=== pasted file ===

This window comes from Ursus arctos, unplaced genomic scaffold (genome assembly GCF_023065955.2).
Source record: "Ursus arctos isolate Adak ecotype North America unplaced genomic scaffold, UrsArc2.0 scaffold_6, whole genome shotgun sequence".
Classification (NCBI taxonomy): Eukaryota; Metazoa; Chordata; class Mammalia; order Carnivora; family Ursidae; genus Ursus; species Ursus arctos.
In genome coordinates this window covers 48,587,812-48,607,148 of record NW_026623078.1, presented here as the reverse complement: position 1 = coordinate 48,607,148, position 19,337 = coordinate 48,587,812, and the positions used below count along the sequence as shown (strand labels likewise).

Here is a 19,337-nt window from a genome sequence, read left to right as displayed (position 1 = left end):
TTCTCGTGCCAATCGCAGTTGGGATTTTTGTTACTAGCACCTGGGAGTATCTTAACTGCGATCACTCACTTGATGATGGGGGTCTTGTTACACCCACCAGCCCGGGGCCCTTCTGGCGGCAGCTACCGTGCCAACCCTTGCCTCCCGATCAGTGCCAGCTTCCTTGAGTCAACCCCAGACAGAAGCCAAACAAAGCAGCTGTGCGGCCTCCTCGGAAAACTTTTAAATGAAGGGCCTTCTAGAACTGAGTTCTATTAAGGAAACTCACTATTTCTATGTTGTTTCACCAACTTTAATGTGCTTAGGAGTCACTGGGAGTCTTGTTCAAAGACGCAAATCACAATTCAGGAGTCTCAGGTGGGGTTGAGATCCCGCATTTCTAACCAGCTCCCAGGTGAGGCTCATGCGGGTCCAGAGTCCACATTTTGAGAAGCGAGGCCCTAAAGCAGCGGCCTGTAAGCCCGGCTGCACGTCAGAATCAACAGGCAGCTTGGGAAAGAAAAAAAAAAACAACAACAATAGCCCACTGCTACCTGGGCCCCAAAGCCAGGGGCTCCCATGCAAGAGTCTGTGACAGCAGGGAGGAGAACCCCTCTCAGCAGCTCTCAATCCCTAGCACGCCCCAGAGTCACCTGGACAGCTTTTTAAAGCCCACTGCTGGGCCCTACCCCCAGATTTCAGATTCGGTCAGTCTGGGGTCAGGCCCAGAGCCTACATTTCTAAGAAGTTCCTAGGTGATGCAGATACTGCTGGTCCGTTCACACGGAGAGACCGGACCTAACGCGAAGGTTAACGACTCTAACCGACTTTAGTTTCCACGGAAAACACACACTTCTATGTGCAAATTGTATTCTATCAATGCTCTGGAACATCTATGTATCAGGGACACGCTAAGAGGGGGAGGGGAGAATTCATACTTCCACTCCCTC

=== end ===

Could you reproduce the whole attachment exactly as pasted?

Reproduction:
This window comes from Ursus arctos, unplaced genomic scaffold (genome assembly GCF_023065955.2).
Source record: "Ursus arctos isolate Adak ecotype North America unplaced genomic scaffold, UrsArc2.0 scaffold_6, whole genome shotgun sequence".
Classification (NCBI taxonomy): Eukaryota; Metazoa; Chordata; class Mammalia; order Carnivora; family Ursidae; genus Ursus; species Ursus arctos.
In genome coordinates this window covers 48,587,812-48,607,148 of record NW_026623078.1, presented here as the reverse complement: position 1 = coordinate 48,607,148, position 19,337 = coordinate 48,587,812, and the positions used below count along the sequence as shown (strand labels likewise).

Here is a 19,337-nt window from a genome sequence, read left to right as displayed (position 1 = left end):
TTCTCGTGCCAATCGCAGTTGGGATTTTTGTTACTAGCACCTGGGAGTATCTTAACTGCGATCACTCACTTGATGATGGGGGTCTTGTTACACCCACCAGCCCGGGGCCCTTCTGGCGGCAGCTACCGTGCCAACCCTTGCCTCCCGATCAGTGCCAGCTTCCTTGAGTCAACCCCAGACAGAAGCCAAACAAAGCAGCTGTGCGGCCTCCTCGGAAAACTTTTAAATGAAGGGCCTTCTAGAACTGAGTTCTATTAAGGAAACTCACTATTTCTATGTTGTTTCACCAACTTTAATGTGCTTAGGAGTCACTGGGAGTCTTGTTCAAAGACGCAAATCACAATTCAGGAGTCTCAGGTGGGGTTGAGATCCCGCATTTCTAACCAGCTCCCAGGTGAGGCTCATGCGGGTCCAGAGTCCACATTTTGAGAAGCGAGGCCCTAAAGCAGCGGCCTGTAAGCCCGGCTGCACGTCAGAATCAACAGGCAGCTTGGGAAAGAAAAAAAAAAACAACAACAATAGCCCACTGCTACCTGGGCCCCAAAGCCAGGGGCTCCCATGCAAGAGTCTGTGACAGCAGGGAGGAGAACCCCTCTCAGCAGCTCTCAATCCCTAGCACGCCCCAGAGTCACCTGGACAGCTTTTTAAAGCCCACTGCTGGGCCCTACCCCCAGATTTCAGATTCGGTCAGTCTGGGGTCAGGCCCAGAGCCTACATTTCTAAGAAGTTCCTAGGTGATGCAGATACTGCTGGTCCGTTCACACGGAGAGACCGGACCTAACGCGAAGGTTAACGACTCTAACCGACTTTAGTTTCCACGGAAAACACACACTTCTATGTGCAAATTGTATTCTATCAATGCTCTGGAACATCTATGTATCAGGGACACGCTAAGAGGGGGAGGGGAGAATTCATACTTCCACTCCCTC